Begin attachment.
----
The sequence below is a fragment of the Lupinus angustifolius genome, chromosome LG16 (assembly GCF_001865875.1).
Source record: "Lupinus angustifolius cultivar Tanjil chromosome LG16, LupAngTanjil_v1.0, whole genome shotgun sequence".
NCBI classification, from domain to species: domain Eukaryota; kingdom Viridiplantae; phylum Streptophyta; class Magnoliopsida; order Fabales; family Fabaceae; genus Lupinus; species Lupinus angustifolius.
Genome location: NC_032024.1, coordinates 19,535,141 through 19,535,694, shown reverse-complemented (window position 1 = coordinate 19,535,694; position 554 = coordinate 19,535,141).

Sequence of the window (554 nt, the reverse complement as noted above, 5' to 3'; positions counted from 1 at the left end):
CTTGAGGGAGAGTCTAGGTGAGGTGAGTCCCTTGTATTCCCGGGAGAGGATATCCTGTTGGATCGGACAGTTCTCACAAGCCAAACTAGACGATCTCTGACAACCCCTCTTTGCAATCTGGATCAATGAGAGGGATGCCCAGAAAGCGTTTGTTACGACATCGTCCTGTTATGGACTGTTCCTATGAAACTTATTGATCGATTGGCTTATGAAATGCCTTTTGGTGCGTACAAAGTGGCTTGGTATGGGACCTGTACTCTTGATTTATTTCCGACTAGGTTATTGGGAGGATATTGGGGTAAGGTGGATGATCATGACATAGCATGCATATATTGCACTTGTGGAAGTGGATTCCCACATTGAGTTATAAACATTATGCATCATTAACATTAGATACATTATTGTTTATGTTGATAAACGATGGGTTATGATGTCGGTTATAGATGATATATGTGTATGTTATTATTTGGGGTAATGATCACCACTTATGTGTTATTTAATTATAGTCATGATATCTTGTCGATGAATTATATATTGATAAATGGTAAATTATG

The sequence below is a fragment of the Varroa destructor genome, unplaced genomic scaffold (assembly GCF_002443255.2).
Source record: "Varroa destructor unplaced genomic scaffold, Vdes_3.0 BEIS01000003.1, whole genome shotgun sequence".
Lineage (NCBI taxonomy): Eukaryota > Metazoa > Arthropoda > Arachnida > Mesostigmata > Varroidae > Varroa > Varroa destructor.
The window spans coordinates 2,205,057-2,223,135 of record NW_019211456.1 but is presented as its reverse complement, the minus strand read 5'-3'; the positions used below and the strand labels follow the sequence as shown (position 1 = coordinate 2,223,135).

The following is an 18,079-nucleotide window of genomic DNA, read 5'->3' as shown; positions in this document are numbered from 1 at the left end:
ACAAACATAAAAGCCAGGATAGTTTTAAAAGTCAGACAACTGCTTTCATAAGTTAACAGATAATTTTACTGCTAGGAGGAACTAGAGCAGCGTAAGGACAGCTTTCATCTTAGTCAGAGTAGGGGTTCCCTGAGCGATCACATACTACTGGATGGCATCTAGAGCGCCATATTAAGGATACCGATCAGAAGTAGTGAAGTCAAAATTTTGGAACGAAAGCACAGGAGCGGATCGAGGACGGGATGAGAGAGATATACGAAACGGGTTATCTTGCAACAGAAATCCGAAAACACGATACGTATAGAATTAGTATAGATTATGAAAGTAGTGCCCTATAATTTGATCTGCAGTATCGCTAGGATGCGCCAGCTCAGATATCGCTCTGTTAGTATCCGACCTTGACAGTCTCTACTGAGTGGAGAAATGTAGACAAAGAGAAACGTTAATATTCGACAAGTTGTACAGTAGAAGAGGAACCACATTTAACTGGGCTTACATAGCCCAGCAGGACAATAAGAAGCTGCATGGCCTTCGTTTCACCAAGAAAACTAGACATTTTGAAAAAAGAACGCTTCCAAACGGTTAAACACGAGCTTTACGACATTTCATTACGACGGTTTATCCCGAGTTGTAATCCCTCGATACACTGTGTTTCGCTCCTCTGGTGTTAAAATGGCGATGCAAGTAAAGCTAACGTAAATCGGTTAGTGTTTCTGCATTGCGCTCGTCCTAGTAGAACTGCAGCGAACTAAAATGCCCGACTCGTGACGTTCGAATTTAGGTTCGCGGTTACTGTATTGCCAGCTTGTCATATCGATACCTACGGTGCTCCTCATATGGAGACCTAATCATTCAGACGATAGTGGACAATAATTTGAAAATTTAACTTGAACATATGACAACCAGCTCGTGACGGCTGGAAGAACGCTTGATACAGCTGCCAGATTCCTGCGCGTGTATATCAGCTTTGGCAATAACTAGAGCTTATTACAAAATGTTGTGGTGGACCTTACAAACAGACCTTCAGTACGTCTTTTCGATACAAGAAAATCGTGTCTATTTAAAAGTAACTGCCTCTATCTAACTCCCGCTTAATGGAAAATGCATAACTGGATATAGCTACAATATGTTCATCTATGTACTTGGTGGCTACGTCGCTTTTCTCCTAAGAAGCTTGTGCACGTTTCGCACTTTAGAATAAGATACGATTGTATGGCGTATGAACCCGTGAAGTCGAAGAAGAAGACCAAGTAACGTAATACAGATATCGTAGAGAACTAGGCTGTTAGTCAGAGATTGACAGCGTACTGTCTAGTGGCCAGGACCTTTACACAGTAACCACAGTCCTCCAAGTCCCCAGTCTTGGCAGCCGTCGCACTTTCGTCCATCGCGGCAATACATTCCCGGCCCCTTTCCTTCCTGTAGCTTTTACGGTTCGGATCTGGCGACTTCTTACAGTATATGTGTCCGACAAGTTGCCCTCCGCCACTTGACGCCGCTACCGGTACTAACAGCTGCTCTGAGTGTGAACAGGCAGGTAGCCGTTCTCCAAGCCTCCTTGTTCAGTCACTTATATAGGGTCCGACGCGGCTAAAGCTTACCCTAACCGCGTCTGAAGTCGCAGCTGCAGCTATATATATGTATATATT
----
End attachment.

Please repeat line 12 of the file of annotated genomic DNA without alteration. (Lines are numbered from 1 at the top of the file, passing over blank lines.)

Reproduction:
ACAAACATAAAAGCCAGGATAGTTTTAAAAGTCAGACAACTGCTTTCATAAGTTAACAGATAATTTTACTGCTAGGAGGAACTAGAGCAGCGTAAGGACAGCTTTCATCTTAGTCAGAGTAGGGGTTCCCTGAGCGATCACATACTACTGGATGGCATCTAGAGCGCCATATTAAGGATACCGATCAGAAGTAGTGAAGTCAAAATTTTGGAACGAAAGCACAGGAGCGGATCGAGGACGGGATGAGAGAGATATACGAAACGGGTTATCTTGCAACAGAAATCCGAAAACACGATACGTATAGAATTAGTATAGATTATGAAAGTAGTGCCCTATAATTTGATCTGCAGTATCGCTAGGATGCGCCAGCTCAGATATCGCTCTGTTAGTATCCGACCTTGACAGTCTCTACTGAGTGGAGAAATGTAGACAAAGAGAAACGTTAATATTCGACAAGTTGTACAGTAGAAGAGGAACCACATTTAACTGGGCTTACATAGCCCAGCAGGACAATAAGAAGCTGCATGGCCTTCGTTTCACCAAGAAAACTAGACATTTTGAAAAAAGAACGCTTCCAAACGGTTAAACACGAGCTTTACGACATTTCATTACGACGGTTTATCCCGAGTTGTAATCCCTCGATACACTGTGTTTCGCTCCTCTGGTGTTAAAATGGCGATGCAAGTAAAGCTAACGTAAATCGGTTAGTGTTTCTGCATTGCGCTCGTCCTAGTAGAACTGCAGCGAACTAAAATGCCCGACTCGTGACGTTCGAATTTAGGTTCGCGGTTACTGTATTGCCAGCTTGTCATATCGATACCTACGGTGCTCCTCATATGGAGACCTAATCATTCAGACGATAGTGGACAATAATTTGAAAATTTAACTTGAACATATGACAACCAGCTCGTGACGGCTGGAAGAACGCTTGATACAGCTGCCAGATTCCTGCGCGTGTATATCAGCTTTGGCAATAACTAGAGCTTATTACAAAATGTTGTGGTGGACCTTACAAACAGACCTTCAGTACGTCTTTTCGATACAAGAAAATCGTGTCTATTTAAAAGTAACTGCCTCTATCTAACTCCCGCTTAATGGAAAATGCATAACTGGATATAGCTACAATATGTTCATCTATGTACTTGGTGGCTACGTCGCTTTTCTCCTAAGAAGCTTGTGCACGTTTCGCACTTTAGAATAAGATACGATTGTATGGCGTATGAACCCGTGAAGTCGAAGAAGAAGACCAAGTAACGTAATACAGATATCGTAGAGAACTAGGCTGTTAGTCAGAGATTGACAGCGTACTGTCTAGTGGCCAGGACCTTTACACAGTAACCACAGTCCTCCAAGTCCCCAGTCTTGGCAGCCGTCGCACTTTCGTCCATCGCGGCAATACATTCCCGGCCCCTTTCCTTCCTGTAGCTTTTACGGTTCGGATCTGGCGACTTCTTACAGTATATGTGTCCGACAAGTTGCCCTCCGCCACTTGACGCCGCTACCGGTACTAACAGCTGCTCTGAGTGTGAACAGGCAGGTAGCCGTTCTCCAAGCCTCCTTGTTCAGTCACTTATATAGGGTCCGACGCGGCTAAAGCTTACCCTAACCGCGTCTGAAGTCGCAGCTGCAGCTATATATATGTATATATT